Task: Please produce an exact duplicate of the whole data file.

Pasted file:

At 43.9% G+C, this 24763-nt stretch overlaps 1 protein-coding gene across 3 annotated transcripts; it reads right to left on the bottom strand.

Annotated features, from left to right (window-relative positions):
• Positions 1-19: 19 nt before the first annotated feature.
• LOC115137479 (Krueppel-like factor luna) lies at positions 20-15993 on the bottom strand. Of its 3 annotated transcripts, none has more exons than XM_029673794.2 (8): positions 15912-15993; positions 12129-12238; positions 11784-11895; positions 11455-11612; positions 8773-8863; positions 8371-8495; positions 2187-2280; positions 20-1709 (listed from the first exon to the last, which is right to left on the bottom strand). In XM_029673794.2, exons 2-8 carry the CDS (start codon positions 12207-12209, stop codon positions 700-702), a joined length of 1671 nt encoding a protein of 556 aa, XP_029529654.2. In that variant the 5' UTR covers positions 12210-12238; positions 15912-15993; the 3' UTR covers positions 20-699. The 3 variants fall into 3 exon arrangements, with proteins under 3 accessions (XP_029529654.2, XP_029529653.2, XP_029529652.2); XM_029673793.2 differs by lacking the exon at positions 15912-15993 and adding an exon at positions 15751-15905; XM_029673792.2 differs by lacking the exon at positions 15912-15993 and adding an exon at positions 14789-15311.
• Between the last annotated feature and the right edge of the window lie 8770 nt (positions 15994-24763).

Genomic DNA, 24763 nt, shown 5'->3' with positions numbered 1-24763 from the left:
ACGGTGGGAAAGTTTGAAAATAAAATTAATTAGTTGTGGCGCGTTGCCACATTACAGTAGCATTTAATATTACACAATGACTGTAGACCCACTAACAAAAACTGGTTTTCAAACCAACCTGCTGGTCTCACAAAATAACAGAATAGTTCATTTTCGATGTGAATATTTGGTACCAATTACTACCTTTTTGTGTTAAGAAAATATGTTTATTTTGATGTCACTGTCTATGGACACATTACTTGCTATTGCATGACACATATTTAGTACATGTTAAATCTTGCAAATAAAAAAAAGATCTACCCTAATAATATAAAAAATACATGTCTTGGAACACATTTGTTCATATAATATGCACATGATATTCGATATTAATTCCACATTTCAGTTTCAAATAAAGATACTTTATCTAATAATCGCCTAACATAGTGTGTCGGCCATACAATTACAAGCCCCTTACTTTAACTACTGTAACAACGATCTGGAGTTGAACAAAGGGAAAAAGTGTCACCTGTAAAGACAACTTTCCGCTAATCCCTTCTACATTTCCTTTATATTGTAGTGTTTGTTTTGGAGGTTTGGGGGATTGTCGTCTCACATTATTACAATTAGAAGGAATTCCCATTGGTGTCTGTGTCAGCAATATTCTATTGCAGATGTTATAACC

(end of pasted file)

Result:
At 43.9% G+C, this 24763-nt stretch overlaps 1 protein-coding gene across 3 annotated transcripts; it reads right to left on the bottom strand.

Annotated features, from left to right (window-relative positions):
• Positions 1-19: 19 nt before the first annotated feature.
• LOC115137479 (Krueppel-like factor luna) lies at positions 20-15993 on the bottom strand. Of its 3 annotated transcripts, none has more exons than XM_029673794.2 (8): positions 15912-15993; positions 12129-12238; positions 11784-11895; positions 11455-11612; positions 8773-8863; positions 8371-8495; positions 2187-2280; positions 20-1709 (listed from the first exon to the last, which is right to left on the bottom strand). In XM_029673794.2, exons 2-8 carry the CDS (start codon positions 12207-12209, stop codon positions 700-702), a joined length of 1671 nt encoding a protein of 556 aa, XP_029529654.2. In that variant the 5' UTR covers positions 12210-12238; positions 15912-15993; the 3' UTR covers positions 20-699. The 3 variants fall into 3 exon arrangements, with proteins under 3 accessions (XP_029529654.2, XP_029529653.2, XP_029529652.2); XM_029673793.2 differs by lacking the exon at positions 15912-15993 and adding an exon at positions 15751-15905; XM_029673792.2 differs by lacking the exon at positions 15912-15993 and adding an exon at positions 14789-15311.
• Between the last annotated feature and the right edge of the window lie 8770 nt (positions 15994-24763).

Genomic DNA, 24763 nt, shown 5'->3' with positions numbered 1-24763 from the left:
ACGGTGGGAAAGTTTGAAAATAAAATTAATTAGTTGTGGCGCGTTGCCACATTACAGTAGCATTTAATATTACACAATGACTGTAGACCCACTAACAAAAACTGGTTTTCAAACCAACCTGCTGGTCTCACAAAATAACAGAATAGTTCATTTTCGATGTGAATATTTGGTACCAATTACTACCTTTTTGTGTTAAGAAAATATGTTTATTTTGATGTCACTGTCTATGGACACATTACTTGCTATTGCATGACACATATTTAGTACATGTTAAATCTTGCAAATAAAAAAAAGATCTACCCTAATAATATAAAAAATACATGTCTTGGAACACATTTGTTCATATAATATGCACATGATATTCGATATTAATTCCACATTTCAGTTTCAAATAAAGATACTTTATCTAATAATCGCCTAACATAGTGTGTCGGCCATACAATTACAAGCCCCTTACTTTAACTACTGTAACAACGATCTGGAGTTGAACAAAGGGAAAAAGTGTCACCTGTAAAGACAACTTTCCGCTAATCCCTTCTACATTTCCTTTATATTGTAGTGTTTGTTTTGGAGGTTTGGGGGATTGTCGTCTCACATTATTACAATTAGAAGGAATTCCCATTGGTGTCTGTGTCAGCAATATTCTATTGCAGATGTTATAACC